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In computing, the Itanium is a 64-bit microprocessor architecture, developed jointly by Hewlett-Packard and Intel. Itanium represents the goal of producing a "post-RISC era" high performance architechture using a VLIW design. Its native instruction set is the new IA-64, but it can run x86 code (slowly) in a firmware emulation mode, and has hooks for PA-RISC family migration.


At the most basic level the Itanium design is similar to RISC. That is, the core logic consists of a small set of instructions that are designed to be able to run very fast. Like most modern CPUs the Itanium uses several cores run in parallel for extra speed, a design known as a superscalar processor. Where the Itanium breaks with current RISC design philosophy is in how it feeds instructions into those core units.

In a traditional design a complex decoder system examines each instruction as they flow through the pipeline, and sees which can be fed off to operate in parallel across the cores. For instance a series of instructions that says A = B + C and D = F + G will not affect each other, and so they can be fed into two cores to be run at the same time.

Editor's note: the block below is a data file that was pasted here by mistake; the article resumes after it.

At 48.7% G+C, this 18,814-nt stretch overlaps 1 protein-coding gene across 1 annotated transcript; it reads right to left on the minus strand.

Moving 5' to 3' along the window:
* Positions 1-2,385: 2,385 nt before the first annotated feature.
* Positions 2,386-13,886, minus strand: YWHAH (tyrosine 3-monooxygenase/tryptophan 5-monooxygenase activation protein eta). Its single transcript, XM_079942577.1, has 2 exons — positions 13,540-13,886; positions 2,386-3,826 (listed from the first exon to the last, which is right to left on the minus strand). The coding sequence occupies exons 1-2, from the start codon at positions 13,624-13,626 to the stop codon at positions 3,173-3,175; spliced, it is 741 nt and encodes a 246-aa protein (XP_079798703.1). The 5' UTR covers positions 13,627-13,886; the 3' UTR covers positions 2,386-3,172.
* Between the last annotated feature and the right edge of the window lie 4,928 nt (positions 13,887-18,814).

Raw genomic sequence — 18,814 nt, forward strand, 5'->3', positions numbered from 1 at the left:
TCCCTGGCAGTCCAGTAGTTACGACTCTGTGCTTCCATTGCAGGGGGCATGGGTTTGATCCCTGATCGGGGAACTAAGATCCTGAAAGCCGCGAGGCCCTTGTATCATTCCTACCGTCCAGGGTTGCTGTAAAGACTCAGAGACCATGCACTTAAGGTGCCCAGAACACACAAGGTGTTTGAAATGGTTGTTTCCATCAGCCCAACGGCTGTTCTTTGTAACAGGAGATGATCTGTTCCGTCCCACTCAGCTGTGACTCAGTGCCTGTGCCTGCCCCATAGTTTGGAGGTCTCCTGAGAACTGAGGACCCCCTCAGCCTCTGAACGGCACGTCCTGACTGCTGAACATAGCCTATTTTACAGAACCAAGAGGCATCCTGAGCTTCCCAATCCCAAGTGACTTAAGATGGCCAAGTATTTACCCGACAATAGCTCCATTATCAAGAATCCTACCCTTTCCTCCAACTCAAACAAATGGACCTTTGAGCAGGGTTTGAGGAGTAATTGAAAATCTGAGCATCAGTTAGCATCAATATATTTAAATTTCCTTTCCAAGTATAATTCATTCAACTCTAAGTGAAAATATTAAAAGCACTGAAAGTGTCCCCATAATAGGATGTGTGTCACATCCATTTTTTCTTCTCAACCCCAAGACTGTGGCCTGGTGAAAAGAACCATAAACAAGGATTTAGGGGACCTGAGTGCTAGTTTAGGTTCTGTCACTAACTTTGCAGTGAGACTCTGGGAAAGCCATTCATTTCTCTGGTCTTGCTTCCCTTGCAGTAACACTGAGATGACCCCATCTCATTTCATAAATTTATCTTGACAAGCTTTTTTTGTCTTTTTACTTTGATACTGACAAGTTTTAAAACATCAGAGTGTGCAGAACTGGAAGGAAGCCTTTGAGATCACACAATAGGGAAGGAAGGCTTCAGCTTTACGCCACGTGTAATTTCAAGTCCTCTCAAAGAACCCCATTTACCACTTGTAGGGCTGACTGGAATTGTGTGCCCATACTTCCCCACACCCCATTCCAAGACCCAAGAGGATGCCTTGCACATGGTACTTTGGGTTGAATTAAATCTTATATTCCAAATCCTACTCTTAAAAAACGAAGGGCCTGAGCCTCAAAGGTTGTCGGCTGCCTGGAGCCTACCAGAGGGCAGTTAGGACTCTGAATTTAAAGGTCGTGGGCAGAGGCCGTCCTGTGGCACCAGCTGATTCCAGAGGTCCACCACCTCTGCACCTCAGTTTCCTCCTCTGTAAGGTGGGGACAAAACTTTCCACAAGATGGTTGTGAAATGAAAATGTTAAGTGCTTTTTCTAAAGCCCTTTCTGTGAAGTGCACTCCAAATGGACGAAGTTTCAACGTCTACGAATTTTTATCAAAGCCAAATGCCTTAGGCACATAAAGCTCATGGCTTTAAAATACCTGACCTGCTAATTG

Predicting which code can and cannot be split up this way is in fact a very complex task. In many cases the inputs to one line are dependent on the output from another, but only if some other condition is true. For instance, consider the slight modification of the example noted before, A = B + C; IF A==5 THEN D = F + G. In this case the calculations remain independent of the other, but the second command requires the results from the first calculation in order to know if it should be run at all.